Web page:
The connections between Spokane, Wash. and Bishkek, Kyrgyzstan became abundantly clear in The Spokesman-Review newsroom back in April of this year.
The City Desk, no stranger to unusual questions and requests from across the Inland Northwest, began fielding phone calls from readers asking various renditions of this: "What's the latest out of Kyrgyzstan?"
A quick scan of The Associated Press international wires, at the time, showed violent protests had erupted throughout the capital city of Bishkek, and that ethnic violence to the south had turned increasingly bloody. The violent protests would eventually topple the Kyrgz leadership, but what piqued our curiosity was why so many of our readers were paying such close attention to the internal affairs of an impoverished former Soviet republic 6,000 miles and 13 time zones away.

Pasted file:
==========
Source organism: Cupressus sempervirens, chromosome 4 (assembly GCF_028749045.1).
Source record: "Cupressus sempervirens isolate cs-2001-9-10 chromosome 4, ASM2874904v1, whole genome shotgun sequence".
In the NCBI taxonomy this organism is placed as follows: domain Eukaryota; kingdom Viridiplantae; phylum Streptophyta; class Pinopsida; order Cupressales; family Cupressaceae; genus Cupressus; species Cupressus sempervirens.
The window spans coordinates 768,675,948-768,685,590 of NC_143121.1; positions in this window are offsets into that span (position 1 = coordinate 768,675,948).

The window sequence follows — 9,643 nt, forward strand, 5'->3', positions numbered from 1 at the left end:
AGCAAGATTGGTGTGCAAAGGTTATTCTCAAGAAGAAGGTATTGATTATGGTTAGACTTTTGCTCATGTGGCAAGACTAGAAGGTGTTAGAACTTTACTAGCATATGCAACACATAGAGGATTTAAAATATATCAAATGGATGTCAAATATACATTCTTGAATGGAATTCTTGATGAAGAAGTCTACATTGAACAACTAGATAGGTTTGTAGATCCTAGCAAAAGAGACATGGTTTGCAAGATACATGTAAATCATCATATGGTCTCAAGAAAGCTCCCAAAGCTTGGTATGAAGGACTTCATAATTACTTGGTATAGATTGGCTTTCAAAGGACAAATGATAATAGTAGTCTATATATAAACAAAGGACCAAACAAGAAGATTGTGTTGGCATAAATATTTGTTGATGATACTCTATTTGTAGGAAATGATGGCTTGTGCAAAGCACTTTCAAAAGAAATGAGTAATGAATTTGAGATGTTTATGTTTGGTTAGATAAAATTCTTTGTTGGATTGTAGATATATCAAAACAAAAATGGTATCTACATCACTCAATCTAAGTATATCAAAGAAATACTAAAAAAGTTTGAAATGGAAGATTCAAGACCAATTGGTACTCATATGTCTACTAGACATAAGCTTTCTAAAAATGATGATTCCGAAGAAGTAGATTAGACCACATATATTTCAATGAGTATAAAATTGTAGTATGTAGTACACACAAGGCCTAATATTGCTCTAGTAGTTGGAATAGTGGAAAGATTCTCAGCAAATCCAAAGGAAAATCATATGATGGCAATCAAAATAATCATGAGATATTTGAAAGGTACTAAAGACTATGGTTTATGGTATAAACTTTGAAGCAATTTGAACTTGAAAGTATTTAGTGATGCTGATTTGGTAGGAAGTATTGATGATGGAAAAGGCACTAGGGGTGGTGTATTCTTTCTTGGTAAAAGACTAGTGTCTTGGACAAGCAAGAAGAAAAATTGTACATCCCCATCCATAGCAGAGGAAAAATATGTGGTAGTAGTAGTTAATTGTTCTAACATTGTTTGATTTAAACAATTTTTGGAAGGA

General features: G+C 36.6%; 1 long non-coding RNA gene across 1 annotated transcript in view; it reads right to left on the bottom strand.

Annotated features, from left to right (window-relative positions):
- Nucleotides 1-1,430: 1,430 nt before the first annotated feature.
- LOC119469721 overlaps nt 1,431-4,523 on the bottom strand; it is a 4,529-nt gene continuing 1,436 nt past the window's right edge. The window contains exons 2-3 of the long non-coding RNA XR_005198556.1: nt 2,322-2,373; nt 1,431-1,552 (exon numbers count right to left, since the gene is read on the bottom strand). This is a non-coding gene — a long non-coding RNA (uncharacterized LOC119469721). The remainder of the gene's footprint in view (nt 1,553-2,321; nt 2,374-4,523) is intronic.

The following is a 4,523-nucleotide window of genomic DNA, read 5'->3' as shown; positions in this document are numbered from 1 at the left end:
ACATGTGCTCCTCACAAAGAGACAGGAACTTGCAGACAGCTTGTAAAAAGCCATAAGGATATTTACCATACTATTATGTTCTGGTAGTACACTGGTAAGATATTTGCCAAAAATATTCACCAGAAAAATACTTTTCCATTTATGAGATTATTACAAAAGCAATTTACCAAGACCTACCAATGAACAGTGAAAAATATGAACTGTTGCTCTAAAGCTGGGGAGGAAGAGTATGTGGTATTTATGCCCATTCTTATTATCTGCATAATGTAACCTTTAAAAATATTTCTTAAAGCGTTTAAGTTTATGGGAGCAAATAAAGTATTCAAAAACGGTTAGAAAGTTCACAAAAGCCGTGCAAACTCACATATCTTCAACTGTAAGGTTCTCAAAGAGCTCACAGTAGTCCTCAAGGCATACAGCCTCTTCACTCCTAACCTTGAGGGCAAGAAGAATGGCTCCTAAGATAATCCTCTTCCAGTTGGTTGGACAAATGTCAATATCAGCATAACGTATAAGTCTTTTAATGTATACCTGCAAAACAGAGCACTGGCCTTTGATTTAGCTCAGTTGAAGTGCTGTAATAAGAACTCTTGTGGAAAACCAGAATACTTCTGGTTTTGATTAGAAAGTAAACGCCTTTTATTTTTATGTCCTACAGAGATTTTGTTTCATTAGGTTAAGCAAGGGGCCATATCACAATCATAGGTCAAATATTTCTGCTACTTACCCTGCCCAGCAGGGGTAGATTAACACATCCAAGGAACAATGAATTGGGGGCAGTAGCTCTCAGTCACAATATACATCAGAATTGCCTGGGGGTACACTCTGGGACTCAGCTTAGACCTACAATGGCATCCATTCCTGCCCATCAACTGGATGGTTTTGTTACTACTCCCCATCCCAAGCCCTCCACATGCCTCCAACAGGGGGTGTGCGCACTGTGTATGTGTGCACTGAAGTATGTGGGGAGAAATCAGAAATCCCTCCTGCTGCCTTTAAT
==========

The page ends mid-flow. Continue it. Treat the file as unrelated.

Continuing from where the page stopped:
The answer was found on Spokane's West Plains, specifically Fairchild Air Force Base.
Bishkek is home to Manas Transit Center, a NATO airfield serving as a major supply hub into Afghanistan, and Fairchild crews are instrumental in keeping the base operational. The deployed crews are serving under the 376th Air Expeditionary Wing.
Now, we're traveling to Bishkek for a week or so to get a firsthand look, and bring back stories of the increasing role of the 376th in keeping NATO troops supplied and combat jets in the air.
The trip was arranged by the Fairchild-based 92nd Air Refueling Wing, and made available to Spokane-area journalists. We'll be departing Oct. 12 aboard one of Fairchild's aging KC-135 tankers as it heads from the overhaul bays of the West Plains to the flight line at Manas.
Our hope is that this blog, Gateway to Afghanistan: Dispatches from Manas, becomes a way to bring readers along.
Making the trip for The Spokesman-Review are veteran journalists Colin Mulvany, a photographer and multimedia producer, and David Wasson, a deputy city editor. Both will be posting regularly -- or at least as regularly as available WiFi permits.